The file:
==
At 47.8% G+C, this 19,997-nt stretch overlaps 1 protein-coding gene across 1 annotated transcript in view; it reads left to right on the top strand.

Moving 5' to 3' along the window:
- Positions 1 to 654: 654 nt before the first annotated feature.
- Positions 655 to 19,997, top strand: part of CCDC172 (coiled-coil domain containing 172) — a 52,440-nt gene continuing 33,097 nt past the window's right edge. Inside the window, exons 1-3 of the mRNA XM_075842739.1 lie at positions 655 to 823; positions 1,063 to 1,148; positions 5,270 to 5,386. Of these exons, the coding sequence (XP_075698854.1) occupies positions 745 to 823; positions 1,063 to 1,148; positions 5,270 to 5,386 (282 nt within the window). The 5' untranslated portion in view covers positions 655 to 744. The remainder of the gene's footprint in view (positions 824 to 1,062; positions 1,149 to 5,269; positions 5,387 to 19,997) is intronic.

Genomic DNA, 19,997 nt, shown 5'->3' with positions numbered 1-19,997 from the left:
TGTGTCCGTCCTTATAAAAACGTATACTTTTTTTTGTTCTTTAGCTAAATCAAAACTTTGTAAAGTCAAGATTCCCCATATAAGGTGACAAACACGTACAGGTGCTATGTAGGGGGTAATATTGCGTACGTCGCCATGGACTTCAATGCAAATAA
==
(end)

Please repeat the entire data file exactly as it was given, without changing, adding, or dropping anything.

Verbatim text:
At 47.8% G+C, this 19,997-nt stretch overlaps 1 protein-coding gene across 1 annotated transcript in view; it reads left to right on the top strand.

Moving 5' to 3' along the window:
- Positions 1 to 654: 654 nt before the first annotated feature.
- Positions 655 to 19,997, top strand: part of CCDC172 (coiled-coil domain containing 172) — a 52,440-nt gene continuing 33,097 nt past the window's right edge. Inside the window, exons 1-3 of the mRNA XM_075842739.1 lie at positions 655 to 823; positions 1,063 to 1,148; positions 5,270 to 5,386. Of these exons, the coding sequence (XP_075698854.1) occupies positions 745 to 823; positions 1,063 to 1,148; positions 5,270 to 5,386 (282 nt within the window). The 5' untranslated portion in view covers positions 655 to 744. The remainder of the gene's footprint in view (positions 824 to 1,062; positions 1,149 to 5,269; positions 5,387 to 19,997) is intronic.

Genomic DNA, 19,997 nt, shown 5'->3' with positions numbered 1-19,997 from the left:
TGTGTCCGTCCTTATAAAAACGTATACTTTTTTTTGTTCTTTAGCTAAATCAAAACTTTGTAAAGTCAAGATTCCCCATATAAGGTGACAAACACGTACAGGTGCTATGTAGGGGGTAATATTGCGTACGTCGCCATGGACTTCAATGCAAATAA